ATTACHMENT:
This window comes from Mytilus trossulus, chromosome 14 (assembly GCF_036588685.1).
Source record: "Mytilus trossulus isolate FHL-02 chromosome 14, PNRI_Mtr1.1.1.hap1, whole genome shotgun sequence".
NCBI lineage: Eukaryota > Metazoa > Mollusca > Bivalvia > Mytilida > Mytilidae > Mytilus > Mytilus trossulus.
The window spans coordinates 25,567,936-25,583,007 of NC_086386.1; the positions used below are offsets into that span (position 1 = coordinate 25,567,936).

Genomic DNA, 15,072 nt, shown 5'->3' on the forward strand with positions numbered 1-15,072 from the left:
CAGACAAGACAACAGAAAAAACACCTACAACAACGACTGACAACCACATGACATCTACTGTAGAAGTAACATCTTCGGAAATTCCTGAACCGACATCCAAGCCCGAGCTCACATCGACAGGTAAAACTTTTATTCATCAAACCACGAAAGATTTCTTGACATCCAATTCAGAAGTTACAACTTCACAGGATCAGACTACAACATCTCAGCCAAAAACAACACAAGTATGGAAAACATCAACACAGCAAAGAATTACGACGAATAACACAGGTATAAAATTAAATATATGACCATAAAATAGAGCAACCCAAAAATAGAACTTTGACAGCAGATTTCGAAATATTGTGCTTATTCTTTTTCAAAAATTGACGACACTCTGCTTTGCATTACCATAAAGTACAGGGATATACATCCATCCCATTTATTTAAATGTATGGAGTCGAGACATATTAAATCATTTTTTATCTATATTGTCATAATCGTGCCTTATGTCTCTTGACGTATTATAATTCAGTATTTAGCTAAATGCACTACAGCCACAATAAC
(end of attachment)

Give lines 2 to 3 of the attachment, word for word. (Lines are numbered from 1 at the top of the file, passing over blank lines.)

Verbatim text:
Source record: "Mytilus trossulus isolate FHL-02 chromosome 14, PNRI_Mtr1.1.1.hap1, whole genome shotgun sequence".
NCBI lineage: Eukaryota > Metazoa > Mollusca > Bivalvia > Mytilida > Mytilidae > Mytilus > Mytilus trossulus.